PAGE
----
Thanks For The Wheels, Mama!

In 2001 when my mom was dying of cancer of the pancreas, my brother decided to buy a wheelchair for her instead of rent one. “Someone will need it someday,” he insisted. I didn’t get the point, she she was dying from the moment they found the cancer. But we went on many walks around the neighborhood looking for robins and buds and enjoying the sunshine, together.

Even while I was getting the hang of operating it, she still had her sense of humor. I wheeled her forward over the lips and curbs, instead of backwards.

“Are you trying to kill me?”
“Nope, just trying to add a little excitement to your day.”

Seriously. . you can really lurch someone forward with those things. Today, I know that from experience. And children should not be allowed to operate them. Unless they really do want to kill you.

Although his appearance may fill you with fear, it was my husband who did the most damage.

“We are going to have to remodel, honey,” my husband said as he banged into every corner–from the couch I have become one with–to the bathroom that is smaller than a trash can.

I don’t want to remodel. Nor do I want to need a wheelchair. This treatment makes my joints lock, hurt and swell. I keep blacking out when I try to stand and even if I could, I don’t have the breath capacity to make it across the house. But it’s hella better than the firefighter’s carry. Yeah. That wasn’t working at all. I weigh more than he does, and frankly, he isn’t as strong as he thinks he is.

I never thought I’d really need a wheelchair. If I skip my meds tonight, I might not even need it tomorrow. Such is the nature of lyme disease. If I keep a sense of humor about it. . it’s okay. It gets me to and fro. Those missing pieces of plaster on the edges of the walls and doors? Someday, we’ll tell these stories and laugh.

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2 responses to “Thanks For The Wheels, Mama!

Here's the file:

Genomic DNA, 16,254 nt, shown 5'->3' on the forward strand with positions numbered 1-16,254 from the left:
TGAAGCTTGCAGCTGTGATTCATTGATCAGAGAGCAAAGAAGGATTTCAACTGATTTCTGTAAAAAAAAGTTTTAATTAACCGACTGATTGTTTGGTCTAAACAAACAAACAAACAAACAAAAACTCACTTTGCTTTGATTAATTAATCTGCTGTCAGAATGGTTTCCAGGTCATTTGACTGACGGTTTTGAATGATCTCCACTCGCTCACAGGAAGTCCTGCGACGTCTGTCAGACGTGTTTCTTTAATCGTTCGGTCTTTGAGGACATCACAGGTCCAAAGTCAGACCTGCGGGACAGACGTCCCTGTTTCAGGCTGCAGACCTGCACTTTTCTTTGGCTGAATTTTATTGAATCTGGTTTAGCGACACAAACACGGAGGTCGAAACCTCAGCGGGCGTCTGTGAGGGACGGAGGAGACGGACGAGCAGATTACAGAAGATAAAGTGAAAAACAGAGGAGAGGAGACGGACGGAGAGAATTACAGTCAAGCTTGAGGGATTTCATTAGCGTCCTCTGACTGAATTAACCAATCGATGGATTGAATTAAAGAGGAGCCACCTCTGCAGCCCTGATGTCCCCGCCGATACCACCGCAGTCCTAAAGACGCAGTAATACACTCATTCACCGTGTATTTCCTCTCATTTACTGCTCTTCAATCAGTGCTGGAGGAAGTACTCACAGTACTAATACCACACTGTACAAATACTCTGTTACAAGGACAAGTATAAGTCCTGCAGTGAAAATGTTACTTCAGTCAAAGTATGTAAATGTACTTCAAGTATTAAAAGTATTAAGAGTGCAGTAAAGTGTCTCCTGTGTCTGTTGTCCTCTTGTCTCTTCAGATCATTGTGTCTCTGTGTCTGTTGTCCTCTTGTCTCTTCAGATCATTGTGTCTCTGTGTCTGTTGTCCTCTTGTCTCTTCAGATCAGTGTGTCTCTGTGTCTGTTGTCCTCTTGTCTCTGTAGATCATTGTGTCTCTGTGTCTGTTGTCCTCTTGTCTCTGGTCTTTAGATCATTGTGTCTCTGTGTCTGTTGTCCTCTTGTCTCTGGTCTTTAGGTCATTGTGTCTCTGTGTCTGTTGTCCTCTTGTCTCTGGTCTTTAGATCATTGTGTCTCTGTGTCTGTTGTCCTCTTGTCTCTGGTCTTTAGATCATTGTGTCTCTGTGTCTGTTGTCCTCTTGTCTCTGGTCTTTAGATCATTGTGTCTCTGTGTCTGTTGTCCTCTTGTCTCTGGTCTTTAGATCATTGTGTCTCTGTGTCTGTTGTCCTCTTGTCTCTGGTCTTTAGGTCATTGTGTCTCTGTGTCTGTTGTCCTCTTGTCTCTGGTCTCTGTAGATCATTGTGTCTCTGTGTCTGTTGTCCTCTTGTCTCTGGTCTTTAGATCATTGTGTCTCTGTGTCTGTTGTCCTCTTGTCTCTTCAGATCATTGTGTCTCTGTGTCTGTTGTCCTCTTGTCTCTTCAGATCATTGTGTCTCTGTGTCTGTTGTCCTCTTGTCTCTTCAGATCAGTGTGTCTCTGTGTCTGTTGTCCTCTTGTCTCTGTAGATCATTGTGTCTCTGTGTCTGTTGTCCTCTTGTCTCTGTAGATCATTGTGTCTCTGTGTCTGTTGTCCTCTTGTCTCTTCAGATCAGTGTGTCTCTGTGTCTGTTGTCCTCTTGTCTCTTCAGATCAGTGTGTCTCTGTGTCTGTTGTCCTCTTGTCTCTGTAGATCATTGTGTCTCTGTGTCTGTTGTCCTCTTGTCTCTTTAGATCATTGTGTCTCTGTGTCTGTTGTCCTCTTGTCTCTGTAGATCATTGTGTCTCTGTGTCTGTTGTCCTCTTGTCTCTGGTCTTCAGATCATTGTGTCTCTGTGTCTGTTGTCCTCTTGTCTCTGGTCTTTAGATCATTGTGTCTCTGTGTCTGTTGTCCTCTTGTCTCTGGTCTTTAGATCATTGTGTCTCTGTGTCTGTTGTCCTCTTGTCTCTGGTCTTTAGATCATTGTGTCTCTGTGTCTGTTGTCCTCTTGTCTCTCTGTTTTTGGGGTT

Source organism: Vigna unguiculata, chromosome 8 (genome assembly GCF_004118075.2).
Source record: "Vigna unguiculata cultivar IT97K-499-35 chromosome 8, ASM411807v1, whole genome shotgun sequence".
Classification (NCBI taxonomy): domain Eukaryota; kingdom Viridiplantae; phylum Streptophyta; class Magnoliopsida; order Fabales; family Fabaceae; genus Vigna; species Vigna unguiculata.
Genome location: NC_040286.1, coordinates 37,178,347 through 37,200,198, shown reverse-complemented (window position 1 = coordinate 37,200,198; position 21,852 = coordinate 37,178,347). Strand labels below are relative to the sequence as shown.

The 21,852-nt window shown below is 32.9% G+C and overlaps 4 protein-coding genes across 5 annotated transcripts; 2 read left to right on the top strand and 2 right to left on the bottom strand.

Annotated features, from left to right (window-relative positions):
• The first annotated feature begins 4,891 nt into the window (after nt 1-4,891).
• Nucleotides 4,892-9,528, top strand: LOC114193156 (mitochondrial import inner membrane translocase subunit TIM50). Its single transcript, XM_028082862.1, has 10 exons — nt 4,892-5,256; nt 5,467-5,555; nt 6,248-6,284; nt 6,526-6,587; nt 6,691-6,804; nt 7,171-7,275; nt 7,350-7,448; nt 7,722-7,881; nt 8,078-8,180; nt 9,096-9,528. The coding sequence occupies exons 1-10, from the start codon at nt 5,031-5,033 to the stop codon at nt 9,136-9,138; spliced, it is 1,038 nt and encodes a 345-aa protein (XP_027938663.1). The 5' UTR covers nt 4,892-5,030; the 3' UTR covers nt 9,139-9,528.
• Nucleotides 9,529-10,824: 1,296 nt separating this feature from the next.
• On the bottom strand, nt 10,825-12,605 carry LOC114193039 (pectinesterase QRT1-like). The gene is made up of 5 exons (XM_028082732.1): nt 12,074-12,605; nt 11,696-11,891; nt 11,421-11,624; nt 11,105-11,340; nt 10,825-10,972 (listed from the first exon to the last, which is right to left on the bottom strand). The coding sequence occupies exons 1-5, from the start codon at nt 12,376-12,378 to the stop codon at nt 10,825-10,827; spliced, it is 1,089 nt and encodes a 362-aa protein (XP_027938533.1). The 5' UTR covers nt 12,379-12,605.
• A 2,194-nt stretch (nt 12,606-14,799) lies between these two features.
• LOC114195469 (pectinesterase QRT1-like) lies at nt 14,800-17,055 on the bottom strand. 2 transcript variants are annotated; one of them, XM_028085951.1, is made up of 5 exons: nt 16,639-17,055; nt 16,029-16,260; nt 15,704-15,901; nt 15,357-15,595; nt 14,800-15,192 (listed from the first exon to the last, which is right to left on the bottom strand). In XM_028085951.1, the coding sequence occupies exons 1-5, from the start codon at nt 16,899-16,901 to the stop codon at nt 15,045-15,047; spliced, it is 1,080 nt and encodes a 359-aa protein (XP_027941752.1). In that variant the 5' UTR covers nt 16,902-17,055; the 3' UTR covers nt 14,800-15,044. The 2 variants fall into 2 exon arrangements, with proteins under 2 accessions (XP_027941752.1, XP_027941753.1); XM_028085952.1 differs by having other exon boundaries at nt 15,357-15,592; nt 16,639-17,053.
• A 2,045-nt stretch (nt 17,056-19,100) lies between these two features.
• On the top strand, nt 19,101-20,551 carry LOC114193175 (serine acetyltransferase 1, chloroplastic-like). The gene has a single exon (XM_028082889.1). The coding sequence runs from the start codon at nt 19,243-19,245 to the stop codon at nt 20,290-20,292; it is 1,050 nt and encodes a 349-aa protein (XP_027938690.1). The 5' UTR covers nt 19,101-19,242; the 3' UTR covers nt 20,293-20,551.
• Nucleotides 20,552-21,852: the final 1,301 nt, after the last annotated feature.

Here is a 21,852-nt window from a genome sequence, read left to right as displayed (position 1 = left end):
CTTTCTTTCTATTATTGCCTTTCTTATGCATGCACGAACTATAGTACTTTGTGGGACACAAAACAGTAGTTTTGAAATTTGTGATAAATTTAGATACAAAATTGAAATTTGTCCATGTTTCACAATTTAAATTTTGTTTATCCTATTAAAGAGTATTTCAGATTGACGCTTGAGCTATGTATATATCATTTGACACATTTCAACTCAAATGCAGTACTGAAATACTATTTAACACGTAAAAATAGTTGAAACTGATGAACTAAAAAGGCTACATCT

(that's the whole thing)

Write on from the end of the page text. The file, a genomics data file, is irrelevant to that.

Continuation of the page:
1. Yes! Some day you will tell those stories and laugh. I’m sorry you need the wheelchair, but glad you have one when you need it. I hope you don’t need it for long.

  2. Good for you. I hate canes, wheelchairs, leg braces, casts, and walkers, even cute, groovy, and fun ones. But they’re better than the alternatives, constantly falling, crashing, and getting hurt. Don’t know how your home is configured, but additional handrails on the stairs made a huge difference for me – as did learning to descend stairs backwards, one step at a time, for the best safety (you tend to fall forward, not backwards), and following the rule of always having at least one hand firmly on the handrail, so carrying laundry baskets, etc., anything requiring two hands is out. Extra handrails in the bathroom, plus a raised seat in the toilet and grab bars helped a lot. A stool or a seat in the kitchen helped with fatigue with standing for cutting, dishes, and food prep. For me squatting was impossible – once down I couldn’t get back up without help – so keeping a cheap plastic low stool handy in those areas where I needed to get down made a big difference. Still does, since my legs are my weakest point.

    Stairs are also great slides, like most kids have already discovered, so I would put items in a laundry basket and slide them down gently like on a big ramp.

    I think our lesson to ourselves is to stay real and safe with where we are right now, and the supports we need to have, wherever we are at the present time. In my case, I was lucky enough to be able to retire all those things, in fairly short time, and felt confident enough about the new vigor to donate all those supplies to a hospice organization. I hope you will, too.

    But nonetheless, staying protected and safe right where you are right now is premier, and all those good supports will do just that. They also provide a visual and emotional clue to others as to the severity of our challenges, which can help to deliver the message some folks just can’t hear or accept otherwise. As much as I resisted taking on these accommodations, they really helped me to manage where I was, and to be safe, but the remarkable thing was how it got folks off my back and on to my team really quickly. I hope it might do all that for you, too, my dear friend.

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